Kathie Lee & Hoda: How To Say No For Parents
The kids have already been back in school for about a month now and it is likely you have already been asked to volunteer for the PTA or some fundraising events. Have you succumbed to the peer pressure and signed up or did you go running to the hills? Kathie Lee and Hoda talked with Bruce Feiler, father of two and columnist for the New York Times who wrote an article called “It’s O.K. to Skip That Bake Sale,” and Linda Fears, Editor-In-Chief at Family Circle Magazine, who shared that is it okay to say no to volunteering at your child’s school.
Kathie Lee & Hoda: Parents Involved At Their Child’s School
Bruce said we all know from research that the more the parents are involved in their child’s education, that’s great. If you can volunteer and you are inclined, that’s great. The schools need the help. He said schools are overstretched and under-funded. He said also that we know that volunteering isn’t going to help your child get ahead in school and it is not the standard of good parenting. If you don’t have the time or you have toddlers in different schools, Bruce said you don’t have to feel guilty if you say no.
Volunteering At Child’s School: Competition Between The Moms
Linda said it does turn into a competition between the moms. She said Dads never feel guilty for not volunteering in schools, so it definitely is a Mom thing. She said volunteer with what you can, whether is only that one class trip a year and your child will remember that.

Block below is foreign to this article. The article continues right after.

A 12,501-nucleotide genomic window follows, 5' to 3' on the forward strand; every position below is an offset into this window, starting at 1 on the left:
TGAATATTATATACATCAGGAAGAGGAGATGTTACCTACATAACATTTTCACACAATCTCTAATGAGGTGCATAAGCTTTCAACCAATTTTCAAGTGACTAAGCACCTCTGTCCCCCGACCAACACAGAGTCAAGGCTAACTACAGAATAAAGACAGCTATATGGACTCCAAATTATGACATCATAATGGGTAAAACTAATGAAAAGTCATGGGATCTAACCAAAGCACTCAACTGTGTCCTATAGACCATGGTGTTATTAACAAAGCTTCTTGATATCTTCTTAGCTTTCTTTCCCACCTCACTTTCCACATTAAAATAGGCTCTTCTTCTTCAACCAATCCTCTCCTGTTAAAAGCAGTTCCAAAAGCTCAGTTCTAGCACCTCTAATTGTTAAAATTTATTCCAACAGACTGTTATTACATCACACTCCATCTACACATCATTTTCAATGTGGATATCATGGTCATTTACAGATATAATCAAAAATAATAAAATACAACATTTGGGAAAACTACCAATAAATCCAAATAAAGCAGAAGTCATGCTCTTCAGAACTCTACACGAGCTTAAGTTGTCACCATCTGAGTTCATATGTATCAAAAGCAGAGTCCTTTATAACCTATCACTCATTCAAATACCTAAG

Kathie Lee & Hoda: Working Moms
Bruce said working Moms today spend more time with their kids then non-working Moms did in the past. There is this change going on and that is where pressure comes from. He said where is the line between what is expected and what is over-parenting.
Kathie Lee & Hoda: A Child Learning Independence
Linda said what is most important for the child and for the teachers, is that the children get a good night’s sleep and good breakfast and you help them stay organized and their homework is done. She said that is going to help your child out the most at the end of the day.
Parents: Meet Your Child’s Teacher
Bruce said the most important thing a parent can do is go in and meet the teacher. Let them know if they need you, then call you. A teacher will be more involved with that child if they know the parent is involved.